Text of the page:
Author Topic: Flying and Navigation  (Read 7660 times)

Offline EHM-1997 Alexander

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Flying and Navigation
« on: November 20, 2010, 09:41:58 am »
Flying and Navigation

Which flight level should I use?
For short use FL100-FL200 (turboprops) or FL180-FL300 (jets). For longer flights, use FL180-FL260 (turboprops) or FL340-FL420 (jets). Remember to use odd levels when flying east, even levels when flying west (semi-circular system). The flight level for IFR flights are on the 'thousand' levels (e.g. FL80, FL120, FL210). VFR flights are on the 'five-hundred' levels (FL065, FL085, FL095.

In countries like France the semi-circular system is rotated 90 degrees, because it is not very comfortable to change your flight level each time you cross the 180 degrees line.

What's the difference between Altitude and Flight Level?
Altitude is the vertical position of an aircraft above the mean sea level. An altimeter set on the QNH setting indicates an ALTITUDE. When on the ground at the airport giving the QNH, the altimeter shows the airport altitude.
Flight level is the vertical position of an aircraft above the isobaric surface of 1013,25 hPa (standard altimeter setting). An altimeter set on the standard altimeter setting indicates a FLIGHT LEVEL.
Note that you have to use local QNH below transition level (altitude) and standard setting above transition altitude (flight levels). See the Online Flying Manual for more information.

Flight levels illustrated:

Descending: Set QNH to local when passing the transition level.
Climbing: Set QNH to 1013,25 hPa when passing the transition altitude.
The layer between the Transition Altitude and the Transition Level is called Transition Layer.
29,92 inch/Hg is the same as 1013,25 hPa.

The Transition Altitude can be found in the departure chart. The Transition Flightlevel is determined by the meteorological station and is made available via the ATIS message (not simulated in MS Flight Simulator, but IT IS during online flying). Transition altitudes differ per region. At London Heathrow, it is 6000ft, but in the United States, it is usually around 18000ft!

What's the difference between Ground Speed, True Airspeed and Indicated Airspeed?
Ground Speed is the speed of the plane relative to the ground (you can see this on the GPS window)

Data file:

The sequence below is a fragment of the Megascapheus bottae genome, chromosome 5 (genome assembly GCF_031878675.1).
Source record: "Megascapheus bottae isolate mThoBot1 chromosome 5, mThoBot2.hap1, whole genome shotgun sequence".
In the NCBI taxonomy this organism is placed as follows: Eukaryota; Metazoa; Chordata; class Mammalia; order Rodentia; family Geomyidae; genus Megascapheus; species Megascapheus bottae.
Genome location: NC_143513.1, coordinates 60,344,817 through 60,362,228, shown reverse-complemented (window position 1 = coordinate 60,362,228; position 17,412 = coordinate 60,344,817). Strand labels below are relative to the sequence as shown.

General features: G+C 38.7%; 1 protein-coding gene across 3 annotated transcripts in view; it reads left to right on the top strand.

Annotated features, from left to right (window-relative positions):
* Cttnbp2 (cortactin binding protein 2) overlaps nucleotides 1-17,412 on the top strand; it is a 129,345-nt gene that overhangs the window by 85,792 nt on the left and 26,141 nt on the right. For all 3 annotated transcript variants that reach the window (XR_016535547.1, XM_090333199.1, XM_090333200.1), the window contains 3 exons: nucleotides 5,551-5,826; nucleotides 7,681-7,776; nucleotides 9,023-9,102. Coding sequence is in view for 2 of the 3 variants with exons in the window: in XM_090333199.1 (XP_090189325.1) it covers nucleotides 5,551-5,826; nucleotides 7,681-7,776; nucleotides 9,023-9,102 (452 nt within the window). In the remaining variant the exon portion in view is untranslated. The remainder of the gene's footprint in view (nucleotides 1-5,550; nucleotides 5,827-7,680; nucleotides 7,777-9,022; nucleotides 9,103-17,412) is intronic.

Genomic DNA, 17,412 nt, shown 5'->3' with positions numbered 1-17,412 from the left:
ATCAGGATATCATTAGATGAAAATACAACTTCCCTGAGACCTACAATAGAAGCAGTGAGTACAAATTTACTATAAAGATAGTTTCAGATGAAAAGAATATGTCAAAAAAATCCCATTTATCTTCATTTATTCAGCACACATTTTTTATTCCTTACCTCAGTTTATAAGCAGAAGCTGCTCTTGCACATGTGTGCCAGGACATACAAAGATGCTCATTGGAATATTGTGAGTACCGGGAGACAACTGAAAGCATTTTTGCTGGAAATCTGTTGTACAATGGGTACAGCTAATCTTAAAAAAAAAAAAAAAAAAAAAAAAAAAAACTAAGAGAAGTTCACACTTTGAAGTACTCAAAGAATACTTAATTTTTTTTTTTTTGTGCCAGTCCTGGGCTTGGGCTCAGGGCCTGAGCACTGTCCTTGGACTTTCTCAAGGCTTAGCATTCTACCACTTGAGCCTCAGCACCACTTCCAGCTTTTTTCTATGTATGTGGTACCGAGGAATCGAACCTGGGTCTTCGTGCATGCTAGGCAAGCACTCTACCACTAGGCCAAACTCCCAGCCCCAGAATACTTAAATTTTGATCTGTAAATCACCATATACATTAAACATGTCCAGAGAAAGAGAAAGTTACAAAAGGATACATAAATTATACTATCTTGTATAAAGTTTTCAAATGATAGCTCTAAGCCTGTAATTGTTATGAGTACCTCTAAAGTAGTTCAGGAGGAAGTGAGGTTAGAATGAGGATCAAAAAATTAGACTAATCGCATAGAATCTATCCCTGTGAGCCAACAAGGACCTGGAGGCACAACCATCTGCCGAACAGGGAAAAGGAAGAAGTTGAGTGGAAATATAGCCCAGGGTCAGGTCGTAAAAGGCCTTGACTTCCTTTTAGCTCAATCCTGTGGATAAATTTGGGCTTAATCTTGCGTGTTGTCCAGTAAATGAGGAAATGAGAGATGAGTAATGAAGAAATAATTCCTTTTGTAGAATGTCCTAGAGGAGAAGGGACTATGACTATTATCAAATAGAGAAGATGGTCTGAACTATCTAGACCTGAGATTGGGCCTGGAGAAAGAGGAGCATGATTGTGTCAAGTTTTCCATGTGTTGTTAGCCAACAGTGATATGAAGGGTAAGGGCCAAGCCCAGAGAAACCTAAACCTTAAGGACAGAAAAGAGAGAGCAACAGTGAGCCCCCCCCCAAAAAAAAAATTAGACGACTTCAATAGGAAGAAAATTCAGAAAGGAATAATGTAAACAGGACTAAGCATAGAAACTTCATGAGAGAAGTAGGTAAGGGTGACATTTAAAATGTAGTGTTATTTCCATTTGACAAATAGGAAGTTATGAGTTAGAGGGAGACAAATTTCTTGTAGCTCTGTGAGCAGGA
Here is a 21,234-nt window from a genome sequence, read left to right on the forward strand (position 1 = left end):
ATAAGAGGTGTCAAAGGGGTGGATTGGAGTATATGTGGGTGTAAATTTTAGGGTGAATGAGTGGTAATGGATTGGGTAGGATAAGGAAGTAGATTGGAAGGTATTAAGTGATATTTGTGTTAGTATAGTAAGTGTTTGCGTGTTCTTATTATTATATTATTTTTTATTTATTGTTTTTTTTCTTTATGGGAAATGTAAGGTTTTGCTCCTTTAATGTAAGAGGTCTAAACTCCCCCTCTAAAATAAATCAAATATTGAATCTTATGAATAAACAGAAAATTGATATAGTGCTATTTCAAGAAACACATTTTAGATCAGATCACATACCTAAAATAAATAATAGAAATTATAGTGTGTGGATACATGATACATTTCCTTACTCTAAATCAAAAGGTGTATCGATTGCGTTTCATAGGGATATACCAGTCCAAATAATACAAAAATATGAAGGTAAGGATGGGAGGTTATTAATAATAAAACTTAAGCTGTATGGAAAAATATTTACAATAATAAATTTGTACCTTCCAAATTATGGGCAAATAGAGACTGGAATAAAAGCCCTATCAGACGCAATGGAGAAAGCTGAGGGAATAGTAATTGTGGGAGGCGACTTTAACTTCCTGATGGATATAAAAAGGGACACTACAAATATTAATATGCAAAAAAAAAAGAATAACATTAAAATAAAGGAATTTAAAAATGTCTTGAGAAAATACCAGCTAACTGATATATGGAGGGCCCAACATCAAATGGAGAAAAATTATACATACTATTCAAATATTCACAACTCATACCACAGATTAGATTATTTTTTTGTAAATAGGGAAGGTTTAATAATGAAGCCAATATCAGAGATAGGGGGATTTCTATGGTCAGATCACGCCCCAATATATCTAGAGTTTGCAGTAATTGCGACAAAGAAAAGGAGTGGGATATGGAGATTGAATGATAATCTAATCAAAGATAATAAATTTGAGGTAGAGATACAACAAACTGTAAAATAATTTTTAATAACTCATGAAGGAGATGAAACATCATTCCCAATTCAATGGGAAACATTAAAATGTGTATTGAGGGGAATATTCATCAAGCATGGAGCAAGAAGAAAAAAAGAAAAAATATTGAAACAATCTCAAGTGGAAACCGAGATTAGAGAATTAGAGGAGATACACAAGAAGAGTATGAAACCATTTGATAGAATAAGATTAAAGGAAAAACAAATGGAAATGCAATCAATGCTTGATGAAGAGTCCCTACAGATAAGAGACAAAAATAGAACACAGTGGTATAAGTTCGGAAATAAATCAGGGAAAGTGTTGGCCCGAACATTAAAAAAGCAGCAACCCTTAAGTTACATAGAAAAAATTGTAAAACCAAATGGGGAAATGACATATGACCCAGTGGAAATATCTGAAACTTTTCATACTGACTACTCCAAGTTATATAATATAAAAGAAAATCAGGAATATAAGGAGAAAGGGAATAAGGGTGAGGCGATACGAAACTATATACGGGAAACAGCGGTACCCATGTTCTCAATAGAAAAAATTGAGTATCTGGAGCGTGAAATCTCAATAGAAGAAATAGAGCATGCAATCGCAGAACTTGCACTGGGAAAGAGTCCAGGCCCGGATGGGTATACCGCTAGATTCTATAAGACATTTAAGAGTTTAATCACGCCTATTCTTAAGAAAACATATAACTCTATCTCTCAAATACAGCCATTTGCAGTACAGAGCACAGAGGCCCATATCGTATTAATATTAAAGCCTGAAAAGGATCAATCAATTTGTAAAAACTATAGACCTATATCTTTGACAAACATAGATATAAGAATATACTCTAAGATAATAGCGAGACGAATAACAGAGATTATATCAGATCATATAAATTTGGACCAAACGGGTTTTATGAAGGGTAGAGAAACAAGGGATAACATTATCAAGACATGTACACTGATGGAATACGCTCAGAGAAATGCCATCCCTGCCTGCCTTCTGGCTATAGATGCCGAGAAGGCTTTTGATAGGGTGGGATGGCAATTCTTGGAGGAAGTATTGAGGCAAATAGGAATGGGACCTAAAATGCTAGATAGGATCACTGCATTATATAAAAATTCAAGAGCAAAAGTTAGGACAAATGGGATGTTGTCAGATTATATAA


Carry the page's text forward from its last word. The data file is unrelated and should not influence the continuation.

True Airspeed is the speed of the aircraft relative to the air. It will differ from Ground Speed because of winds (e.g. if TAS is 400 kts and you have a headwind of 25 kts, your GS will be 375 kts).
Indicated Airspeed - In reality, measuring the speed is based on the pressure of incoming air (pitot tube). But the density (thus the pressure) of the air will decrease as you go higher, so you'll get a much lower IAS (e.g. on the ground, 250 KIAS is equal to 250 kts TAS, but at FL320, 250 KIAS is equal to 410 kts TAS). Note that IAS is a true representation of how the aircraft will behave in respect to stall speeds and other known aircraft characteristics.

What's the difference between True and Magnetic heading?

True Heading gives a heading value starting from absolute north (True North Pole). Magnetic Heading gives the value starting from the Earth's Magnetic North Pole, which is different from the True North Pole. The difference between these two is the 'magnetic variation', indicated in the airport charts.

Winds in a weather report, are relative to the True North. Winds you receive from the tower prior to landing are relative to the Magnetic North.

How to make an ILS landing?

Set GPS/NAV to NAV and set the ILS frequency on NAV1 (to get the ILS frequency, click on the airport in Map View and look at the info box that pops up). Intercept the localizer beam in a 20-30 degree angle at an altitude of 2000 - 3000 ft above ground level and click on APR.

Where to find more help?
Check the MSFS manual on flying and navigation issues.
Read through our training academy files
« Last Edit: November 20, 2010, 09:45:28 am by EHM-1997 Alexander »
EHM-1997 Alexander Worton
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